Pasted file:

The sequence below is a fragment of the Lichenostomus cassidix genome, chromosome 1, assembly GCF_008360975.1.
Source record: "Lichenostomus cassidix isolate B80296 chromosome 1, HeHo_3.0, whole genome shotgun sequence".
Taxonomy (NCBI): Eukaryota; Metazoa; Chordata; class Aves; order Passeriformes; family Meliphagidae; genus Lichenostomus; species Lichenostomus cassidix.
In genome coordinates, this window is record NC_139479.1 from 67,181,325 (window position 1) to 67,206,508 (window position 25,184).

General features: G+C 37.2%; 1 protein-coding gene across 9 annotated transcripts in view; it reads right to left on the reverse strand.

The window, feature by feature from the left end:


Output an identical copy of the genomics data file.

The sequence below is a fragment of the Lichenostomus cassidix genome, chromosome 1, assembly GCF_008360975.1.
Source record: "Lichenostomus cassidix isolate B80296 chromosome 1, HeHo_3.0, whole genome shotgun sequence".
Taxonomy (NCBI): Eukaryota; Metazoa; Chordata; class Aves; order Passeriformes; family Meliphagidae; genus Lichenostomus; species Lichenostomus cassidix.
In genome coordinates, this window is record NC_139479.1 from 67,181,325 (window position 1) to 67,206,508 (window position 25,184).

General features: G+C 37.2%; 1 protein-coding gene across 9 annotated transcripts in view; it reads right to left on the reverse strand.

The window, feature by feature from the left end: